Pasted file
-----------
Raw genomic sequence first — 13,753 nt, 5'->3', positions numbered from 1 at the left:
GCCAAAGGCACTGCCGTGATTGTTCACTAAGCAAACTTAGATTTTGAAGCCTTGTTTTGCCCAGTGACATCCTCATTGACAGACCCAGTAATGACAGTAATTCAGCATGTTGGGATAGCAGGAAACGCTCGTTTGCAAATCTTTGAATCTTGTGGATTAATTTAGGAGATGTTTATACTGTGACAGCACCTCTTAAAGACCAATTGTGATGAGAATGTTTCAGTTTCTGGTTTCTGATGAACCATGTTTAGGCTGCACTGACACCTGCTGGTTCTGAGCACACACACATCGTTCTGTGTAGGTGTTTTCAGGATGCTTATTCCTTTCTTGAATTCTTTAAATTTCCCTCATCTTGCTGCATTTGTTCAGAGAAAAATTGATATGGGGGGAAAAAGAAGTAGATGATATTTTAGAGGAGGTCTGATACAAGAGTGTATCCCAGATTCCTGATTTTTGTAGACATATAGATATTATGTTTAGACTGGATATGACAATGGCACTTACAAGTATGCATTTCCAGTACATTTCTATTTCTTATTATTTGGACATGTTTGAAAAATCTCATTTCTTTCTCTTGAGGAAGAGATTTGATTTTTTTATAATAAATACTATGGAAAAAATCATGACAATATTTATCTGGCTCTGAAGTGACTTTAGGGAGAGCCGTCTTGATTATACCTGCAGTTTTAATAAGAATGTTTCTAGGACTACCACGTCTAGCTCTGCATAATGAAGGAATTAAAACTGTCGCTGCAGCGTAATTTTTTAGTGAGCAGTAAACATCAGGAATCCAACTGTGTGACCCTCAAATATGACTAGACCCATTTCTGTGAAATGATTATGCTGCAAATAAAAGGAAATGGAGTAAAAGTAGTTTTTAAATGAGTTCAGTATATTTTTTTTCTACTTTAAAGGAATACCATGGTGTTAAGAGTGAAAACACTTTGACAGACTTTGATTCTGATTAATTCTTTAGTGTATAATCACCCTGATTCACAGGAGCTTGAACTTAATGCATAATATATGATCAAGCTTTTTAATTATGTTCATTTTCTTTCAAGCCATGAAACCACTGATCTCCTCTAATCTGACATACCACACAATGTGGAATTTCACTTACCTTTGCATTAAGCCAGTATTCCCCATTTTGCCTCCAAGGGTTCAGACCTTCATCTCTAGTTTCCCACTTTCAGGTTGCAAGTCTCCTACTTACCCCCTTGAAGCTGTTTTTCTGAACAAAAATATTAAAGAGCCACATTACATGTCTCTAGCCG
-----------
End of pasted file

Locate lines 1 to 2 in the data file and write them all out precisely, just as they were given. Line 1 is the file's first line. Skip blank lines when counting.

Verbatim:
Raw genomic sequence first — 13,753 nt, 5'->3', positions numbered from 1 at the left:
GCCAAAGGCACTGCCGTGATTGTTCACTAAGCAAACTTAGATTTTGAAGCCTTGTTTTGCCCAGTGACATCCTCATTGACAGACCCAGTAATGACAGTAATTCAGCATGTTGGGATAGCAGGAAACGCTCGTTTGCAAATCTTTGAATCTTGTGGATTAATTTAGGAGATGTTTATACTGTGACAGCACCTCTTAAAGACCAATTGTGATGAGAATGTTTCAGTTTCTGGTTTCTGATGAACCATGTTTAGGCTGCACTGACACCTGCTGGTTCTGAGCACACACACATCGTTCTGTGTAGGTGTTTTCAGGATGCTTATTCCTTTCTTGAATTCTTTAAATTTCCCTCATCTTGCTGCATTTGTTCAGAGAAAAATTGATATGGGGGGAAAAAGAAGTAGATGATATTTTAGAGGAGGTCTGATACAAGAGTGTATCCCAGATTCCTGATTTTTGTAGACATATAGATATTATGTTTAGACTGGATATGACAATGGCACTTACAAGTATGCATTTCCAGTACATTTCTATTTCTTATTATTTGGACATGTTTGAAAAATCTCATTTCTTTCTCTTGAGGAAGAGATTTGATTTTTTTATAATAAATACTATGGAAAAAATCATGACAATATTTATCTGGCTCTGAAGTGACTTTAGGGAGAGCCGTCTTGATTATACCTGCAGTTTTAATAAGAATGTTTCTAGGACTACCACGTCTAGCTCTGCATAATGAAGGAATTAAAACTGTCGCTGCAGCGTAATTTTTTAGTGAGCAGTAAACATCAGGAATCCAACTGTGTGACCCTCAAATATGACTAGACCCATTTCTGTGAAATGATTATGCTGCAAATAAAAGGAAATGGAGTAAAAGTAGTTTTTAAATGAGTTCAGTATATTTTTTTTCTACTTTAAAGGAATACCATGGTGTTAAGAGTGAAAACACTTTGACAGACTTTGATTCTGATTAATTCTTTAGTGTATAATCACCCTGATTCACAGGAGCTTGAACTTAATGCATAATATATGATCAAGCTTTTTAATTATGTTCATTTTCTTTCAAGCCATGAAACCACTGATCTCCTCTAATCTGACATACCACACAATGTGGAATTTCACTTACCTTTGCATTAAGCCAGTATTCCCCATTTTGCCTCCAAGGGTTCAGACCTTCATCTCTAGTTTCCCACTTTCAGGTTGCAAGTCTCCTACTTACCCCCTTGAAGCTGTTTTTCTGAACAAAAATATTAAAGAGCCACATTACATGTCTCTAGCCG